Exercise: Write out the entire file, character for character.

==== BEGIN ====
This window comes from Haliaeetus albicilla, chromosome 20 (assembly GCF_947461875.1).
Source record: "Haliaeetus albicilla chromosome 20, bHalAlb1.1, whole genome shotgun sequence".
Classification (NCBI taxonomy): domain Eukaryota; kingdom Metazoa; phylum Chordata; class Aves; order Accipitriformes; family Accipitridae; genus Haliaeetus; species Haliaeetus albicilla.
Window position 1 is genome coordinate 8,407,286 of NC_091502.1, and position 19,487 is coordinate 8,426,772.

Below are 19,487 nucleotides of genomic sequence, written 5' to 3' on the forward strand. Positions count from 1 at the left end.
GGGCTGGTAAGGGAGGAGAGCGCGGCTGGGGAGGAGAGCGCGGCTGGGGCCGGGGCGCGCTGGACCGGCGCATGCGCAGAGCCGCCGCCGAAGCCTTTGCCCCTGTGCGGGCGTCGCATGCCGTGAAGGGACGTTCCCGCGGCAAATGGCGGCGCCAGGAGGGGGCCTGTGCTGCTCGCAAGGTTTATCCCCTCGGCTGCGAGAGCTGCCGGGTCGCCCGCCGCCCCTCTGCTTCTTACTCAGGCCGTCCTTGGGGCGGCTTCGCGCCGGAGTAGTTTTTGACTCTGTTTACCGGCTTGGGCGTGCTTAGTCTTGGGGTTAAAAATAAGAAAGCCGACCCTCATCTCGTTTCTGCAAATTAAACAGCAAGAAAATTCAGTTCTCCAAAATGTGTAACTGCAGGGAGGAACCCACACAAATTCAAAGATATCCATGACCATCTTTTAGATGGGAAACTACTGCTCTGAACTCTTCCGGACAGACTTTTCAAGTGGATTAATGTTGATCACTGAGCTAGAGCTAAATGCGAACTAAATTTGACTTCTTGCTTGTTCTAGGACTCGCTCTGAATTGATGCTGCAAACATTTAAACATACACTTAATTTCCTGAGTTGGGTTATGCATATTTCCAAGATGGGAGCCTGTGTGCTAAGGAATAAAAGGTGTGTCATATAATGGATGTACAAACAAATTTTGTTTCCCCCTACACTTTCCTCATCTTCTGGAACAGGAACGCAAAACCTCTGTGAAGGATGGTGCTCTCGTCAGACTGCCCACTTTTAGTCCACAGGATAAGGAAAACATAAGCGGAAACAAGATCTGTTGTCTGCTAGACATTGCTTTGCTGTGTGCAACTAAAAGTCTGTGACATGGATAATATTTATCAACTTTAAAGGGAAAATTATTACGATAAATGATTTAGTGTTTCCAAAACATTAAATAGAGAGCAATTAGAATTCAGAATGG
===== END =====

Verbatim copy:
This window comes from Haliaeetus albicilla, chromosome 20 (assembly GCF_947461875.1).
Source record: "Haliaeetus albicilla chromosome 20, bHalAlb1.1, whole genome shotgun sequence".
Classification (NCBI taxonomy): domain Eukaryota; kingdom Metazoa; phylum Chordata; class Aves; order Accipitriformes; family Accipitridae; genus Haliaeetus; species Haliaeetus albicilla.
Window position 1 is genome coordinate 8,407,286 of NC_091502.1, and position 19,487 is coordinate 8,426,772.

Below are 19,487 nucleotides of genomic sequence, written 5' to 3' on the forward strand. Positions count from 1 at the left end.
GGGCTGGTAAGGGAGGAGAGCGCGGCTGGGGAGGAGAGCGCGGCTGGGGCCGGGGCGCGCTGGACCGGCGCATGCGCAGAGCCGCCGCCGAAGCCTTTGCCCCTGTGCGGGCGTCGCATGCCGTGAAGGGACGTTCCCGCGGCAAATGGCGGCGCCAGGAGGGGGCCTGTGCTGCTCGCAAGGTTTATCCCCTCGGCTGCGAGAGCTGCCGGGTCGCCCGCCGCCCCTCTGCTTCTTACTCAGGCCGTCCTTGGGGCGGCTTCGCGCCGGAGTAGTTTTTGACTCTGTTTACCGGCTTGGGCGTGCTTAGTCTTGGGGTTAAAAATAAGAAAGCCGACCCTCATCTCGTTTCTGCAAATTAAACAGCAAGAAAATTCAGTTCTCCAAAATGTGTAACTGCAGGGAGGAACCCACACAAATTCAAAGATATCCATGACCATCTTTTAGATGGGAAACTACTGCTCTGAACTCTTCCGGACAGACTTTTCAAGTGGATTAATGTTGATCACTGAGCTAGAGCTAAATGCGAACTAAATTTGACTTCTTGCTTGTTCTAGGACTCGCTCTGAATTGATGCTGCAAACATTTAAACATACACTTAATTTCCTGAGTTGGGTTATGCATATTTCCAAGATGGGAGCCTGTGTGCTAAGGAATAAAAGGTGTGTCATATAATGGATGTACAAACAAATTTTGTTTCCCCCTACACTTTCCTCATCTTCTGGAACAGGAACGCAAAACCTCTGTGAAGGATGGTGCTCTCGTCAGACTGCCCACTTTTAGTCCACAGGATAAGGAAAACATAAGCGGAAACAAGATCTGTTGTCTGCTAGACATTGCTTTGCTGTGTGCAACTAAAAGTCTGTGACATGGATAATATTTATCAACTTTAAAGGGAAAATTATTACGATAAATGATTTAGTGTTTCCAAAACATTAAATAGAGAGCAATTAGAATTCAGAATGG